Grind Your Own Meat: 3 pro tips from a butcherFood The List
A recent Centers for Disease Control and Prevention report found there's been a recent increase in foodborne illnesses, which has many rushing to take control over what's on their plates. The surprising result is that people are grinding their own meat. How can you do the same? Jared Cotter and The Meat Shop butcher David Grant have three professional tips to get started.
1. Pick the Right Meat
When you get a chuck roast you have a lot of the fat tissue. Because of that fat to muscle ratio, it makes a really juicy hamburger.
2. Get the Right Gear
3. Get a Fine Grind
Cut your meat into small manageable pieces and if the meat gets stuck, protect your hands with a meat pusher.
WEB BONUS: Full Instructions
Meat: Get the meat from the butcher to ensure meat quality and less chance of food-born illnesses.
· You can get sausage casing (natural pig, sheep, beef intestine or collagen) from many online sources. Butcher, David Grant, suggests Nature’s Best Casing. You can even buy whole sale for discounts. Or buy individual packages from your local butcher for around $10.
· One bag of casings will case around 100 links, or ¼ to 1/3 lbs. of sausage.
· The casing will come frozen or vacuum-packed in salt. Thaw/rinse them thoroughly. Place them in a bucket of water to help keep them moist and from tangling. Try adding different vinegars to the water if you want to experiment with different flavors.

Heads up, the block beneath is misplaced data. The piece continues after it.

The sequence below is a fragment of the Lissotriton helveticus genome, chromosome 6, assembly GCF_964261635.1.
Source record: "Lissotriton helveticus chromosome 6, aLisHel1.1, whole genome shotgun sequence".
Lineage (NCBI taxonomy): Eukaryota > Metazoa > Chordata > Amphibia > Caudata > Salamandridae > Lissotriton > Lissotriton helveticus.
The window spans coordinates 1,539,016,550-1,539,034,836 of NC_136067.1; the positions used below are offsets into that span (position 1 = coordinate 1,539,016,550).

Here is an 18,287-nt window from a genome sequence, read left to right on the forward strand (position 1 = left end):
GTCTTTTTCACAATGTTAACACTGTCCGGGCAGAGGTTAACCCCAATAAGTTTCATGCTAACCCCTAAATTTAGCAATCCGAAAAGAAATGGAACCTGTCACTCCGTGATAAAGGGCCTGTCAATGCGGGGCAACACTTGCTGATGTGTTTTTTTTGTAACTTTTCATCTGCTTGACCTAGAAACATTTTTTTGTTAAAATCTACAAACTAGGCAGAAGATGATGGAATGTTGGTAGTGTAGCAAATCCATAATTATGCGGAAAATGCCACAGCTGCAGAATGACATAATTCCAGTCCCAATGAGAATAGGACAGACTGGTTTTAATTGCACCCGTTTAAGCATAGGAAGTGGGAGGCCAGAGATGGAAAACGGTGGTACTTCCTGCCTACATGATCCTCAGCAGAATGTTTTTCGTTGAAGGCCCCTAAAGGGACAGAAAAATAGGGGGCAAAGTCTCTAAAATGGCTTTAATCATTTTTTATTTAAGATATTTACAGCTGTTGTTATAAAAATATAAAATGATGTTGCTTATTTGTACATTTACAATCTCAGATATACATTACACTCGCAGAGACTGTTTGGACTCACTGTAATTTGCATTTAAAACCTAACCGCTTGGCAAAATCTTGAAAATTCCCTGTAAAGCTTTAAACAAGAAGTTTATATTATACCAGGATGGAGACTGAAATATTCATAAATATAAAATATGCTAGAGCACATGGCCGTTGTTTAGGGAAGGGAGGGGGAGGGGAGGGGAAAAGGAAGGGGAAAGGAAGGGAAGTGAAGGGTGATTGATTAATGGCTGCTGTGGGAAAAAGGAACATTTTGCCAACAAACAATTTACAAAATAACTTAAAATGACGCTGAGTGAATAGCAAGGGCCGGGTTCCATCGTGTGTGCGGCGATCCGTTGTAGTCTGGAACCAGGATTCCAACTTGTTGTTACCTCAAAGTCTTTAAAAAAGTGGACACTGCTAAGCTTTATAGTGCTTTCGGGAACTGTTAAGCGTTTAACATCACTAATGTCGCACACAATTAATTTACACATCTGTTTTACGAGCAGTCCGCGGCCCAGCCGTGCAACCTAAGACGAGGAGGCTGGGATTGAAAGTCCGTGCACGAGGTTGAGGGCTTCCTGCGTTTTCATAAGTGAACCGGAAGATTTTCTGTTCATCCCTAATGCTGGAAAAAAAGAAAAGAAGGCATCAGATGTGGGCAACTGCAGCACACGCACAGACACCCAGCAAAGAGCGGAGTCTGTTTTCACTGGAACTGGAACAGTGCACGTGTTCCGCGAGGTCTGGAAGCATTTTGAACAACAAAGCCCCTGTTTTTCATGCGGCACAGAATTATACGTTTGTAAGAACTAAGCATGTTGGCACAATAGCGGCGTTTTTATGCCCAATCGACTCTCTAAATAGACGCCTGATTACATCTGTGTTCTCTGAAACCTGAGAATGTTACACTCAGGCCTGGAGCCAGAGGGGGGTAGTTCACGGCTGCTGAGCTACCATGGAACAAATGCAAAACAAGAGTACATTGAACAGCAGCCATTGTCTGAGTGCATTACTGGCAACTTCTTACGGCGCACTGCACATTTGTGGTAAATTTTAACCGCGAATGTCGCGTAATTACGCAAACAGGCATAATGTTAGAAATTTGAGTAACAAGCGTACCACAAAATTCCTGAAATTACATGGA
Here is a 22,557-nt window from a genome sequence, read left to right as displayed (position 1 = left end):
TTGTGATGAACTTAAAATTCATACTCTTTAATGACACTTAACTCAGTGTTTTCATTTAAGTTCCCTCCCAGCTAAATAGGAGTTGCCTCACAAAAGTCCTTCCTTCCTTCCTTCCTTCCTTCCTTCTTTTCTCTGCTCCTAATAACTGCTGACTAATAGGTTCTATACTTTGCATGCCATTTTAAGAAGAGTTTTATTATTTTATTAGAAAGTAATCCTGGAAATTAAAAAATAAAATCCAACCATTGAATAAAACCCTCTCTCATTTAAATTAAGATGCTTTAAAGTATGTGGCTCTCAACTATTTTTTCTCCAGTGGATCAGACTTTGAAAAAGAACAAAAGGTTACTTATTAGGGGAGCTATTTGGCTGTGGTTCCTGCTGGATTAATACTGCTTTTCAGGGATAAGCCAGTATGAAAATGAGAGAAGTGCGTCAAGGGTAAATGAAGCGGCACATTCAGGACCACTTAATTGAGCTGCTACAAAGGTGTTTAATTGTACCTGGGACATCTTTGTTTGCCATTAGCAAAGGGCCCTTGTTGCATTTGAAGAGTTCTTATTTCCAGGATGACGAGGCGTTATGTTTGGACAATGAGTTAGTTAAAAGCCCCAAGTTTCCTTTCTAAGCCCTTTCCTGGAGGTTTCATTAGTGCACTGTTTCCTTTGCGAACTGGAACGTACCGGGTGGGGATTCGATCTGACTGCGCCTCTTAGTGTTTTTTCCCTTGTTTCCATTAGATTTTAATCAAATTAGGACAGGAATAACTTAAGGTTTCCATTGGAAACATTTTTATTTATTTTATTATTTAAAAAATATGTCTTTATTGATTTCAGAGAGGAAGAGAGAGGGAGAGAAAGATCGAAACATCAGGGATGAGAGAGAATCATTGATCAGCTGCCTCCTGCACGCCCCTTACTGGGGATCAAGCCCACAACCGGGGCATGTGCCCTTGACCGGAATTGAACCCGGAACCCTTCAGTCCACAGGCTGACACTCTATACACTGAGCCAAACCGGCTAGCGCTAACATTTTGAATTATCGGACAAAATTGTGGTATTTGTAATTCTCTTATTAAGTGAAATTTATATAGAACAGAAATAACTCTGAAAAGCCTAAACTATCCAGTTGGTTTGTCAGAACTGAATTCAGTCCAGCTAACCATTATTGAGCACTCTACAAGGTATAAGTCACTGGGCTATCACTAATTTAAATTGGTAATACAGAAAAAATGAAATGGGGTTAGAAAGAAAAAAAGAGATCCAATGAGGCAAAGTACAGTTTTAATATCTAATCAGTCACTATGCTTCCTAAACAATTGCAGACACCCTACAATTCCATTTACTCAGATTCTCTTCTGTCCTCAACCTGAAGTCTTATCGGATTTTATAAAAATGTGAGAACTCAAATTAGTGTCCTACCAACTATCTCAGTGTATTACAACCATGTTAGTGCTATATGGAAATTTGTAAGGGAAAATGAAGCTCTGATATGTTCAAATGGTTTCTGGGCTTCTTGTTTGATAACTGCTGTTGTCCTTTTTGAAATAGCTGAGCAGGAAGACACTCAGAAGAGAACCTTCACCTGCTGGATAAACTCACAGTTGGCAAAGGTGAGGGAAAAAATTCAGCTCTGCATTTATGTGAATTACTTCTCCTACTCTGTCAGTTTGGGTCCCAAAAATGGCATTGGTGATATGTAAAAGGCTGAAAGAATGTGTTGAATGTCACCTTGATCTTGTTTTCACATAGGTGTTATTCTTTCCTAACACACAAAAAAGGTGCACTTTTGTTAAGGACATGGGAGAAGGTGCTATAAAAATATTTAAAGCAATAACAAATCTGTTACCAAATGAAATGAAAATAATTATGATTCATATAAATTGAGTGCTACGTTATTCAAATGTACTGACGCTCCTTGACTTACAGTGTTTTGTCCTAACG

Sausage Stuffer Machines:
You can get use a little elbow grease and buy a less expensive hand crank link model or save your muscles and go with the more expensive electric link machine. For a really economic choice, try a link attachment to a stand mixer.
Instructions for linking sausage:
Link as you go:
1. Load the machine with your sausage meat, but don’t over load it. Your machine model instructions will tell you just how much to put in it at a time.
2. Load the entire casing on to the funnel, leaving two inches at the end. Pinch off the end with one hand.
3. If you have a crank machine you will crank with the one hand. With an electric machine you will hold the casing to the funnel. You will “catch” the meat in the casing with the other hand.
4. Depending on your machine, you can adjust the speed with which it feeds. With practice you will get a feel for when to start and stop the “feed”. Keep light pressure on the casing so it stays tight around the meat and so that the casing doesn’t slip off the funnel.
5. Load about 4 to 6 inches of meat into the casing.
6. Still holding onto the pinched end of the casing, pinch the other side of the link so that you are have a firm hold of both ends of the link.
7. Twist the link away from you 3 to 4 times.
8. Repeat the process, but alternate directions each time you twist off a new link (twist 3-4 times forward away from your body, fill a new link, then twist 3-4 times backward toward your body, and so on.)
9. When you have used the whole casing, leave two inches and tie off the casing to secure the last link.
10. Cut each individual link apart from the rest. Use a sharp knife and cut up and away from the body. Or, if you feel more comfortable, use scissors. Beginners can use scissors if they are concerned with accidentally poking and ripping the casing with a knife.
—- OR —-
Link after you fill the entire casing:
Follow steps 1 through 4 from above, and then:
5. Feed the meat into the entire length of the casing.
6. Leave 4-6 inches of casing at the end.
7. Pinch either end of 4-6 inches of the length of meat-filled casing. Then twist the link away from you 3 to 4 times.
Then follow steps 8 through 10 from above.
Have you ever tried to grind your own hamburger meat? Join the conversation on our Facebook page, @TheListShowTV.